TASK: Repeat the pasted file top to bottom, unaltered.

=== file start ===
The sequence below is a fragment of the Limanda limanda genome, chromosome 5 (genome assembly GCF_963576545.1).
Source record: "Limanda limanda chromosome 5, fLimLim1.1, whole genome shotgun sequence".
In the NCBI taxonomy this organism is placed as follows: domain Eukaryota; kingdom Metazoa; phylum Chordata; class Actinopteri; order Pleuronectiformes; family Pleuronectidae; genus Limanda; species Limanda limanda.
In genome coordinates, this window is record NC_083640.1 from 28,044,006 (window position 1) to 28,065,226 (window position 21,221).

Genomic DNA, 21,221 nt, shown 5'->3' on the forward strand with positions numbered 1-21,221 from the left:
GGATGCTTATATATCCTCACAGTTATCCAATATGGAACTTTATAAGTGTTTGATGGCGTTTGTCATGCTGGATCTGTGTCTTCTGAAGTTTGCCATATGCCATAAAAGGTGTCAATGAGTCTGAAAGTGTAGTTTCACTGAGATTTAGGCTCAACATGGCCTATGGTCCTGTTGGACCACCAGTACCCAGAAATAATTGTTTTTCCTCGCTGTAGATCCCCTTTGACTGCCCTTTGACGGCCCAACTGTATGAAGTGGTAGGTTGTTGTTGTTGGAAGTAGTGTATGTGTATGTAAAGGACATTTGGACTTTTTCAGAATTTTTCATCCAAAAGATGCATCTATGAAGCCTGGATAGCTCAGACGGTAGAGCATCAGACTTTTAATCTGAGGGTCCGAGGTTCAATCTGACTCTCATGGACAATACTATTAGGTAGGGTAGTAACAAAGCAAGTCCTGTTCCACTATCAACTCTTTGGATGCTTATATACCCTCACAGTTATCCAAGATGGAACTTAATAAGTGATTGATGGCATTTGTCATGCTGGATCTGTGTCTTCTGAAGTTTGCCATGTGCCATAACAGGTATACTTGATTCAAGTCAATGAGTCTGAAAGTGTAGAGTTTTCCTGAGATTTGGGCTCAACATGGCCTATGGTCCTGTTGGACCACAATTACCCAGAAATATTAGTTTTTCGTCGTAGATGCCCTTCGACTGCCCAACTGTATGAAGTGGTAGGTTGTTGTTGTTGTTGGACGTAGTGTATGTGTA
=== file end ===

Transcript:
The sequence below is a fragment of the Limanda limanda genome, chromosome 5 (genome assembly GCF_963576545.1).
Source record: "Limanda limanda chromosome 5, fLimLim1.1, whole genome shotgun sequence".
In the NCBI taxonomy this organism is placed as follows: domain Eukaryota; kingdom Metazoa; phylum Chordata; class Actinopteri; order Pleuronectiformes; family Pleuronectidae; genus Limanda; species Limanda limanda.
In genome coordinates, this window is record NC_083640.1 from 28,044,006 (window position 1) to 28,065,226 (window position 21,221).

Genomic DNA, 21,221 nt, shown 5'->3' on the forward strand with positions numbered 1-21,221 from the left:
GGATGCTTATATATCCTCACAGTTATCCAATATGGAACTTTATAAGTGTTTGATGGCGTTTGTCATGCTGGATCTGTGTCTTCTGAAGTTTGCCATATGCCATAAAAGGTGTCAATGAGTCTGAAAGTGTAGTTTCACTGAGATTTAGGCTCAACATGGCCTATGGTCCTGTTGGACCACCAGTACCCAGAAATAATTGTTTTTCCTCGCTGTAGATCCCCTTTGACTGCCCTTTGACGGCCCAACTGTATGAAGTGGTAGGTTGTTGTTGTTGGAAGTAGTGTATGTGTATGTAAAGGACATTTGGACTTTTTCAGAATTTTTCATCCAAAAGATGCATCTATGAAGCCTGGATAGCTCAGACGGTAGAGCATCAGACTTTTAATCTGAGGGTCCGAGGTTCAATCTGACTCTCATGGACAATACTATTAGGTAGGGTAGTAACAAAGCAAGTCCTGTTCCACTATCAACTCTTTGGATGCTTATATACCCTCACAGTTATCCAAGATGGAACTTAATAAGTGATTGATGGCATTTGTCATGCTGGATCTGTGTCTTCTGAAGTTTGCCATGTGCCATAACAGGTATACTTGATTCAAGTCAATGAGTCTGAAAGTGTAGAGTTTTCCTGAGATTTGGGCTCAACATGGCCTATGGTCCTGTTGGACCACAATTACCCAGAAATATTAGTTTTTCGTCGTAGATGCCCTTCGACTGCCCAACTGTATGAAGTGGTAGGTTGTTGTTGTTGTTGGACGTAGTGTATGTGTA